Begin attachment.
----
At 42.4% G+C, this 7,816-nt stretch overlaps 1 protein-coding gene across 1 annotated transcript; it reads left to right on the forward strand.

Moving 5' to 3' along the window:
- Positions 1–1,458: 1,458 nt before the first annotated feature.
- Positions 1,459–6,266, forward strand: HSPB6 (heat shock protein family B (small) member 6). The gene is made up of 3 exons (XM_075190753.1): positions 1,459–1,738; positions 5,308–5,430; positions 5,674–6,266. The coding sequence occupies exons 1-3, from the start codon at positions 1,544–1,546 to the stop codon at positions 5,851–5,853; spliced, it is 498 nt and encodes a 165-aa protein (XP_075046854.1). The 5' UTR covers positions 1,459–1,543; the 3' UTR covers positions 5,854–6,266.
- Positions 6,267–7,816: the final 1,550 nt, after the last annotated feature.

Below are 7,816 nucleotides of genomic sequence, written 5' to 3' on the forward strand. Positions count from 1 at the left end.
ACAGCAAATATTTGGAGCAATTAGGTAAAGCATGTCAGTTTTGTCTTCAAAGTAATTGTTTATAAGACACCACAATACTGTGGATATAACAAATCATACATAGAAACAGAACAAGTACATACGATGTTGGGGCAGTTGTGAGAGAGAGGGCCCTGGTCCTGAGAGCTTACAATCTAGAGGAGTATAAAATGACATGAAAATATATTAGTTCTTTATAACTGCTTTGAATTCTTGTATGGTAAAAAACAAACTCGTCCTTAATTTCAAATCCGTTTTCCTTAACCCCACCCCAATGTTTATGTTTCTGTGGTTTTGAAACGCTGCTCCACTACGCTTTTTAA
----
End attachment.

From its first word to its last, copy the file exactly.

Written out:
At 42.4% G+C, this 7,816-nt stretch overlaps 1 protein-coding gene across 1 annotated transcript; it reads left to right on the forward strand.

Moving 5' to 3' along the window:
- Positions 1–1,458: 1,458 nt before the first annotated feature.
- Positions 1,459–6,266, forward strand: HSPB6 (heat shock protein family B (small) member 6). The gene is made up of 3 exons (XM_075190753.1): positions 1,459–1,738; positions 5,308–5,430; positions 5,674–6,266. The coding sequence occupies exons 1-3, from the start codon at positions 1,544–1,546 to the stop codon at positions 5,851–5,853; spliced, it is 498 nt and encodes a 165-aa protein (XP_075046854.1). The 5' UTR covers positions 1,459–1,543; the 3' UTR covers positions 5,854–6,266.
- Positions 6,267–7,816: the final 1,550 nt, after the last annotated feature.

Below are 7,816 nucleotides of genomic sequence, written 5' to 3' on the forward strand. Positions count from 1 at the left end.
ACAGCAAATATTTGGAGCAATTAGGTAAAGCATGTCAGTTTTGTCTTCAAAGTAATTGTTTATAAGACACCACAATACTGTGGATATAACAAATCATACATAGAAACAGAACAAGTACATACGATGTTGGGGCAGTTGTGAGAGAGAGGGCCCTGGTCCTGAGAGCTTACAATCTAGAGGAGTATAAAATGACATGAAAATATATTAGTTCTTTATAACTGCTTTGAATTCTTGTATGGTAAAAAACAAACTCGTCCTTAATTTCAAATCCGTTTTCCTTAACCCCACCCCAATGTTTATGTTTCTGTGGTTTTGAAACGCTGCTCCACTACGCTTTTTAA